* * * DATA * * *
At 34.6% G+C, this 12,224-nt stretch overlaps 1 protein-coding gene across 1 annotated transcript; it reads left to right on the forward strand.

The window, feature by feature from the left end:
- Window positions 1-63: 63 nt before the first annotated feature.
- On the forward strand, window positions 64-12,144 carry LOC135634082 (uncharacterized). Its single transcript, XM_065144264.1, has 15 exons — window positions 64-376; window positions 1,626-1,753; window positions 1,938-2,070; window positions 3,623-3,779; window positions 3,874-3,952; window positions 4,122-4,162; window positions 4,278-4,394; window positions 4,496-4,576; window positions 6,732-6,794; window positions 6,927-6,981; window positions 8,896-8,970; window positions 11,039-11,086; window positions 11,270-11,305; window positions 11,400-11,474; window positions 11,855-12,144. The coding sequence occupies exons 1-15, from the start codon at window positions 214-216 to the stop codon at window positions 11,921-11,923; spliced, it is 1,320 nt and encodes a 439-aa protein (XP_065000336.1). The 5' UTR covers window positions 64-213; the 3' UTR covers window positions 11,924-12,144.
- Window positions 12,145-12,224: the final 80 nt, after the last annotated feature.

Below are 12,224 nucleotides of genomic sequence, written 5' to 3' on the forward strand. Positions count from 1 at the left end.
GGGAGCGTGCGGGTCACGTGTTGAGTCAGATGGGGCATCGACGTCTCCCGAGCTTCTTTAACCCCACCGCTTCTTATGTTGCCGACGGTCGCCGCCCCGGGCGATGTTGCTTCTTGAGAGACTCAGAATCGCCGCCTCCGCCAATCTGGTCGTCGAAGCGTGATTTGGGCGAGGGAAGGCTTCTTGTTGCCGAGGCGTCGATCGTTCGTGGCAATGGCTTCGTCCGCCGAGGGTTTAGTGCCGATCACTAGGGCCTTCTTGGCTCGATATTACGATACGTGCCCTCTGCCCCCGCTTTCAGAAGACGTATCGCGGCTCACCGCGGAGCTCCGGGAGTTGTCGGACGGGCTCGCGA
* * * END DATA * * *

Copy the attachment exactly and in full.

At 34.6% G+C, this 12,224-nt stretch overlaps 1 protein-coding gene across 1 annotated transcript; it reads left to right on the forward strand.

The window, feature by feature from the left end:
- Window positions 1-63: 63 nt before the first annotated feature.
- On the forward strand, window positions 64-12,144 carry LOC135634082 (uncharacterized). Its single transcript, XM_065144264.1, has 15 exons — window positions 64-376; window positions 1,626-1,753; window positions 1,938-2,070; window positions 3,623-3,779; window positions 3,874-3,952; window positions 4,122-4,162; window positions 4,278-4,394; window positions 4,496-4,576; window positions 6,732-6,794; window positions 6,927-6,981; window positions 8,896-8,970; window positions 11,039-11,086; window positions 11,270-11,305; window positions 11,400-11,474; window positions 11,855-12,144. The coding sequence occupies exons 1-15, from the start codon at window positions 214-216 to the stop codon at window positions 11,921-11,923; spliced, it is 1,320 nt and encodes a 439-aa protein (XP_065000336.1). The 5' UTR covers window positions 64-213; the 3' UTR covers window positions 11,924-12,144.
- Window positions 12,145-12,224: the final 80 nt, after the last annotated feature.

Below are 12,224 nucleotides of genomic sequence, written 5' to 3' on the forward strand. Positions count from 1 at the left end.
GGGAGCGTGCGGGTCACGTGTTGAGTCAGATGGGGCATCGACGTCTCCCGAGCTTCTTTAACCCCACCGCTTCTTATGTTGCCGACGGTCGCCGCCCCGGGCGATGTTGCTTCTTGAGAGACTCAGAATCGCCGCCTCCGCCAATCTGGTCGTCGAAGCGTGATTTGGGCGAGGGAAGGCTTCTTGTTGCCGAGGCGTCGATCGTTCGTGGCAATGGCTTCGTCCGCCGAGGGTTTAGTGCCGATCACTAGGGCCTTCTTGGCTCGATATTACGATACGTGCCCTCTGCCCCCGCTTTCAGAAGACGTATCGCGGCTCACCGCGGAGCTCCGGGAGTTGTCGGACGGGCTCGCGA